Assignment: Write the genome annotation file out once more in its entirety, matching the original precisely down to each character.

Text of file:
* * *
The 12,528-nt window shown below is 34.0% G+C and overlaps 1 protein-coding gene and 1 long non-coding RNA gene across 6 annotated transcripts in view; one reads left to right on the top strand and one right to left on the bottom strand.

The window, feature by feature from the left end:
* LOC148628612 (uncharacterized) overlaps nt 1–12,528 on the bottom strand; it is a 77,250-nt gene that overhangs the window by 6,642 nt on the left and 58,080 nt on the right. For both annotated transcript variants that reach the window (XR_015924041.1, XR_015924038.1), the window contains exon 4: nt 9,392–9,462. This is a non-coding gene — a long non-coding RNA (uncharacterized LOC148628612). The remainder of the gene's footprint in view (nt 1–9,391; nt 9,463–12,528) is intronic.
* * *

The 12,528-nt window shown below is 34.0% G+C and overlaps 1 protein-coding gene and 1 long non-coding RNA gene across 6 annotated transcripts in view; one reads left to right on the top strand and one right to left on the bottom strand.

The window, feature by feature from the left end:
* LOC148628612 (uncharacterized) overlaps nt 1–12,528 on the bottom strand; it is a 77,250-nt gene that overhangs the window by 6,642 nt on the left and 58,080 nt on the right. For both annotated transcript variants that reach the window (XR_015924041.1, XR_015924038.1), the window contains exon 4: nt 9,392–9,462. This is a non-coding gene — a long non-coding RNA (uncharacterized LOC148628612). The remainder of the gene's footprint in view (nt 1–9,391; nt 9,463–12,528) is intronic.